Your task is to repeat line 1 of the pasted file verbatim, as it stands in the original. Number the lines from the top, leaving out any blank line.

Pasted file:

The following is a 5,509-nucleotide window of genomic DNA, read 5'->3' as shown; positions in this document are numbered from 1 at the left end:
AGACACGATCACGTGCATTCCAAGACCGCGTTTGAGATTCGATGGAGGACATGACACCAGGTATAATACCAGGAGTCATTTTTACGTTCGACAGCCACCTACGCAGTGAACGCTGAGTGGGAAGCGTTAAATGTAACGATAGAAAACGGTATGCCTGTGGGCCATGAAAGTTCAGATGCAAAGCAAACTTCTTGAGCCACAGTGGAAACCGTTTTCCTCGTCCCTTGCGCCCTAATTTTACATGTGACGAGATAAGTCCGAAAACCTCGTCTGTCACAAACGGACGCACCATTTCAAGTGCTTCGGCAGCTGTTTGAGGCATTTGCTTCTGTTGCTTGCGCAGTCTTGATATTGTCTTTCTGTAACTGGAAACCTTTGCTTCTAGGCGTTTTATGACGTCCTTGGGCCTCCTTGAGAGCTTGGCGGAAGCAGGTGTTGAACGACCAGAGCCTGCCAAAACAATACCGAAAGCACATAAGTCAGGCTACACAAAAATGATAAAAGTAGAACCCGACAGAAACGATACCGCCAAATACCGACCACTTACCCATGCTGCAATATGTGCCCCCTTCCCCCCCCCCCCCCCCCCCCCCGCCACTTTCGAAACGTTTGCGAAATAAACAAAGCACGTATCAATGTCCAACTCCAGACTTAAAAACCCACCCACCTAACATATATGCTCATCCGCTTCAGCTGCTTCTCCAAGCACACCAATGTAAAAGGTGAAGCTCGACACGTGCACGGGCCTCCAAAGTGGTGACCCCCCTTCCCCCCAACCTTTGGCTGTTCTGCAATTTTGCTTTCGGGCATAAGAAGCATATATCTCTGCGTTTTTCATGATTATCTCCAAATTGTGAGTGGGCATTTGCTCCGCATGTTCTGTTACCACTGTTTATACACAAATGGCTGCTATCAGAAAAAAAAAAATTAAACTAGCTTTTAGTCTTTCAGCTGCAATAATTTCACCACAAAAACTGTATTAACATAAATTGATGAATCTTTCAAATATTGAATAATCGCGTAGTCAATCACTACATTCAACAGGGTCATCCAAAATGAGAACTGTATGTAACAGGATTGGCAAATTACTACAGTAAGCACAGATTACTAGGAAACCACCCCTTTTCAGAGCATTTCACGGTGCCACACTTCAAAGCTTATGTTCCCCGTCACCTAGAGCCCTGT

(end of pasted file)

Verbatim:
The following is a 5,509-nucleotide window of genomic DNA, read 5'->3' as shown; positions in this document are numbered from 1 at the left end: